Or what about Langley, British Columbia's Kari Simpson whose's defamation case went all the way to the Supreme Court. In his written decision then Justice Binnie referred to her as "road kill."
She has since gone on to found the highly successful web-based radio station, yes, RoadKill Radio, the site RoadKill Radio News, as well as, Drive For Justice a series of almost 30 videos in which she is single-handedly lobbying for a Parliamentiary Inquiry into the conduct of British Columbia Superior Court Justice Mary Marvyn Koenigsberg (alleged conflict of interest) for her actions by a lower court in hearing her defamation lawsuit.

When Alberta Queen's Bench Associate Chief Justice John Rooke in a ruling (Meade versus Meade) last year inferred all self-reps are Organized Pseudolegal Commercial Argument litigants (OPCS's) he showed a shocking ignorance of the situation for which he should be "benchslapped" by the Canadian Judicial Council. And Canadian taxpayers pay him how much to be so ill-informed?

When you read the Canadian Lawyer magazine article below just remember it was Jill Copeland now of Sack Goldblatt Mitchell LLP who tried to slam the door shut forever to the Supreme Court's crypt buried deep below the fortress-like building thus sealing the tales of Justice Roadkill. But then again this is the age of the internet right? Just ask those who appointed Lori Douglas as Associate Chief Justice, Manitoba Queen's Bench Family Division no less!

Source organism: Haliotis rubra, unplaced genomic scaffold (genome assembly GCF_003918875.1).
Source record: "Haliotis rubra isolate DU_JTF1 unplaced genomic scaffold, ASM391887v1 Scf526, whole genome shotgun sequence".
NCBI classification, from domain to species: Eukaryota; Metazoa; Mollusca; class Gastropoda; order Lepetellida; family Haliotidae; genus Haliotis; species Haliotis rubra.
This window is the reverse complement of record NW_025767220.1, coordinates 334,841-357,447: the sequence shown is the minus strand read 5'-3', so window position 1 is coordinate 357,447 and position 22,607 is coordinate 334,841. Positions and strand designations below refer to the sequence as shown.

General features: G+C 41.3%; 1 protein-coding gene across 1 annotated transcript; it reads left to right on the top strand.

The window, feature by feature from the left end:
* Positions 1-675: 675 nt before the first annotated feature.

But CyberSmokeBlog will not be deterred. Join us as we investigate the urban legend there's a secret passage way known to a select few leading from the Supreme Court Building directly to the Prime Minister's Office!

Clare L. Pieuk

A supreme misstep
Written by Philip Slayton
Issue Date: August 2009

 The Supreme Court recently put a foot badly wrong. With one clumsy step, it raised doubts about its commitment to transparency and openness. To boot, it puzzled and annoyed — in some cases, even offended — many of the most knowledgeable and friendly observers of the court and its workings.

David Weiden is a professor of political science at Indiana University-Purdue University Indianapolis. In 2006, he published (with Artemus Ward) a book called Sorcerers’ Apprentices: 100 Years of Law Clerks at the United States Supreme Court. Weiden, a serious scholar, then became interested in Canadian Supreme Court law clerks and was given a research grant by the Canadian government to study their “impact and influence.” He sent a survey to former clerks, hundreds of them.